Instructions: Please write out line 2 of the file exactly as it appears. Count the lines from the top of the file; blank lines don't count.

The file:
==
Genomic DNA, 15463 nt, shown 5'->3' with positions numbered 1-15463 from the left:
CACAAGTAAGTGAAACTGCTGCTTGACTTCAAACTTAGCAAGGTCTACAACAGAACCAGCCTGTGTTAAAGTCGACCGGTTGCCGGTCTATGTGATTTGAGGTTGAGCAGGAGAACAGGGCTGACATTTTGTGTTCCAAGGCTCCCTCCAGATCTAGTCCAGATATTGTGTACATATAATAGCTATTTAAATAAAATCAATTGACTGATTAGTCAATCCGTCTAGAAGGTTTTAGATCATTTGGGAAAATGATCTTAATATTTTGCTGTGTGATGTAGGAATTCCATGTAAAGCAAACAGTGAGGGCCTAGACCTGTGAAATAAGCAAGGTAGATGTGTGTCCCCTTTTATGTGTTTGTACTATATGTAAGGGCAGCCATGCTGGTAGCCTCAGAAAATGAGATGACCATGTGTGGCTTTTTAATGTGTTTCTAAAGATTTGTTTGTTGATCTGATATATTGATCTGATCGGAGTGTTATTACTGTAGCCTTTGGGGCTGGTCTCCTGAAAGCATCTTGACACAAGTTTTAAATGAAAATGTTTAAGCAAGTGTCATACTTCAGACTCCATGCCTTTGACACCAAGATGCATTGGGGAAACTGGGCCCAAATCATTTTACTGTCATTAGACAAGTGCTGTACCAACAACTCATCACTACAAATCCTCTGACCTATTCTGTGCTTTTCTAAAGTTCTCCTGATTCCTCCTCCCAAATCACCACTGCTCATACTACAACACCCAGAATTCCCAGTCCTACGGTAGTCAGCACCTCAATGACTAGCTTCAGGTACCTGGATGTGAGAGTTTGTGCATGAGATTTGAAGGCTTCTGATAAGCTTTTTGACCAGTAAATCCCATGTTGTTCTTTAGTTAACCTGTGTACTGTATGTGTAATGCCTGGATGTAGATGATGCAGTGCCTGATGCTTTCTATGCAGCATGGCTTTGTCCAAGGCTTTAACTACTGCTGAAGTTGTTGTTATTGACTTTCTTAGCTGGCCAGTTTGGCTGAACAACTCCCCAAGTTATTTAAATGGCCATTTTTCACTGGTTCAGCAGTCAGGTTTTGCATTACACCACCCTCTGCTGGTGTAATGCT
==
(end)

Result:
CACAAGTAAGTGAAACTGCTGCTTGACTTCAAACTTAGCAAGGTCTACAACAGAACCAGCCTGTGTTAAAGTCGACCGGTTGCCGGTCTATGTGATTTGAGGTTGAGCAGGAGAACAGGGCTGACATTTTGTGTTCCAAGGCTCCCTCCAGATCTAGTCCAGATATTGTGTACATATAATAGCTATTTAAATAAAATCAATTGACTGATTAGTCAATCCGTCTAGAAGGTTTTAGATCATTTGGGAAAATGATCTTAATATTTTGCTGTGTGATGTAGGAATTCCATGTAAAGCAAACAGTGAGGGCCTAGACCTGTGAAATAAGCAAGGTAGATGTGTGTCCCCTTTTATGTGTTTGTACTATATGTAAGGGCAGCCATGCTGGTAGCCTCAGAAAATGAGATGACCATGTGTGGCTTTTTAATGTGTTTCTAAAGATTTGTTTGTTGATCTGATATATTGATCTGATCGGAGTGTTATTACTGTAGCCTTTGGGGCTGGTCTCCTGAAAGCATCTTGACACAAGTTTTAAATGAAAATGTTTAAGCAAGTGTCATACTTCAGACTCCATGCCTTTGACACCAAGATGCATTGGGGAAACTGGGCCCAAATCATTTTACTGTCATTAGACAAGTGCTGTACCAACAACTCATCACTACAAATCCTCTGACCTATTCTGTGCTTTTCTAAAGTTCTCCTGATTCCTCCTCCCAAATCACCACTGCTCATACTACAACACCCAGAATTCCCAGTCCTACGGTAGTCAGCACCTCAATGACTAGCTTCAGGTACCTGGATGTGAGAGTTTGTGCATGAGATTTGAAGGCTTCTGATAAGCTTTTTGACCAGTAAATCCCATGTTGTTCTTTAGTTAACCTGTGTACTGTATGTGTAATGCCTGGATGTAGATGATGCAGTGCCTGATGCTTTCTATGCAGCATGGCTTTGTCCAAGGCTTTAACTACTGCTGAAGTTGTTGTTATTGACTTTCTTAGCTGGCCAGTTTGGCTGAACAACTCCCCAAGTTATTTAAATGGCCATTTTTCACTGGTTCAGCAGTCAGGTTTTGCATTACACCACCCTCTGCTGGTGTAATGCT